Private Wage and Salary Workers -- Includes people who worked for wages, salary, commission, tips, pay-in-kind, or piece rates for a private for profit employer or a private not-for-profit, tax-exempt or charitable organization. Self-employed people whose business was incorporated are included with private wage and salary workers because they are paid employees of their own companies. Some tabulations present data separately for these subcategories: "For profit," "Not for profit," and "Own business incorporated."

Government Workers -- Includes people who were employees of any local, State, or Federal governmental unit, regardless of the activity of the particular agency. For some tabulations, the data were presented separately for the three levels of government.

Employees of foreign governments, the United Nations, or other formal international organizations controlled by governments should be classified as "Federal Government employee."

Self-Employed in own not Incorporated Business Workers -- Includes people who worked for profit or fees in their own unincorporated business, profession, or trade, or who operated a farm.

Unpaid Family Workers -- Includes people who worked 15 hours or more without pay in a business or on a farm operated by a relative.

Salaried/Self-Employed -- In tabulations that categorize people as either salaried or self-employed, the salaried category includes private and government wage and salary workers; self-employed includes self-employed people and unpaid family workers.

The industry category, "Public administration," is limited to regular government functions such as legislative, judicial, administrative, and regulatory activities of governments. Other government organizations such as schools, hospitals, liquor stores, and bus lines are classified by industry according to the activity in which they are engaged. On the other hand, the class of worker government categories includes all government workers.

Occasionally respondents supplied industry, occupation, or class of worker descriptions that were not sufficiently specific for precise classification or did not report on these items at all. In the coding operation, certain types of incomplete entries were corrected using the Alphabetical Index of Industries and Occupations. For example, it was possible in certain situations to assign an industry code based on the occupation reported, or vice versa.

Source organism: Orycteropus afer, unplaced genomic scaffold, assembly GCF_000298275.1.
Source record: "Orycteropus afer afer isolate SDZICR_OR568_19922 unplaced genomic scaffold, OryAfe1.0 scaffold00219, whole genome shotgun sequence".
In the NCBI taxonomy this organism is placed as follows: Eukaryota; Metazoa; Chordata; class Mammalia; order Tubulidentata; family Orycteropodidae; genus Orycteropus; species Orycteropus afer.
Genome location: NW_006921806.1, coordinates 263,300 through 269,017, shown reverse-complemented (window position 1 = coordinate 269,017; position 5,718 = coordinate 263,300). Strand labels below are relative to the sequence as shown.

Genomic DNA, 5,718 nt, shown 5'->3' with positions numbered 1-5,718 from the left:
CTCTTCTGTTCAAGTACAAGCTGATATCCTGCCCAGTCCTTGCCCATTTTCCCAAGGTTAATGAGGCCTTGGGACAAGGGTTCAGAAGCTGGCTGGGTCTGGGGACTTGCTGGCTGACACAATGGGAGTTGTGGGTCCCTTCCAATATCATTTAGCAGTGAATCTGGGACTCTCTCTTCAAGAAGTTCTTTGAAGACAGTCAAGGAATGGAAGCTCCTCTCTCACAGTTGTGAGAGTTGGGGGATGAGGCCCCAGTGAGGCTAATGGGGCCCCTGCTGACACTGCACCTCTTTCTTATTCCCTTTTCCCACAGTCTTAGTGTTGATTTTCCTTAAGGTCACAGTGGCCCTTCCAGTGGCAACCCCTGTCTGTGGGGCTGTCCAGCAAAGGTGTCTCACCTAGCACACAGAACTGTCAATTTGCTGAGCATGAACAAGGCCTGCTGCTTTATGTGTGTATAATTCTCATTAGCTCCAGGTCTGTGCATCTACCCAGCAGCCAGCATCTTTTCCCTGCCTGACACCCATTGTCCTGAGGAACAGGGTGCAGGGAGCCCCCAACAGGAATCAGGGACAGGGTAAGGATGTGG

Following the coding operations, there was a computer edit and an allocation process. The edit first determined whether a respondent was in the universe that required an industry and occupation code. The codes for the three items (industry, occupation, and class of worker) were checked to ensure they were valid and were edited for their relation to each other. Invalid and inconsistent codes were either blanked or changed to consistent code.

If one or more of the three codes was blank after the edit, a code was assigned from a "similar" person based on other items such as age, sex, education, and weeks worked. If all of the labor force and income data were blank, all of these economic items were assigned from one other person who provided all the necessary data.


Comparability for data for the 1998 and 1999 ACS primarily used the same classification systems used for the1990 Census. For the 1999 and 2000 ACS the data was made comparable to the Census 2000 because of changes to the industrial and occupation classification systems. Changes in the nature of jobs and respondent terminology, and refinement of category composition made it necessary for comparability of data. In ACS as in Census 2000, both the industry and occupation classifications had major revisions to reflect changes to the North American Industrial Classification System (NAICS) and the Standard Occupational Classification (SOC). The conversion of these classifications means that the 2000 classification systems are less comparable to the classifications used in earlier surveys.

There is a small difference in the 'Class of Worker' question on the 1996-1998 American Community Survey questionnaire from the 1999-2001 American Community Survey, and the 1990 and 2000 decennial census questionnaires. The 1996-1998 American Community Survey has an additional response category for 'Active duty US Armed Forces'. People who marked this category are tabulated as Federal government workers. Otherwise, the questions and classification systems are the same as the 1990 and the 2000 decennial census.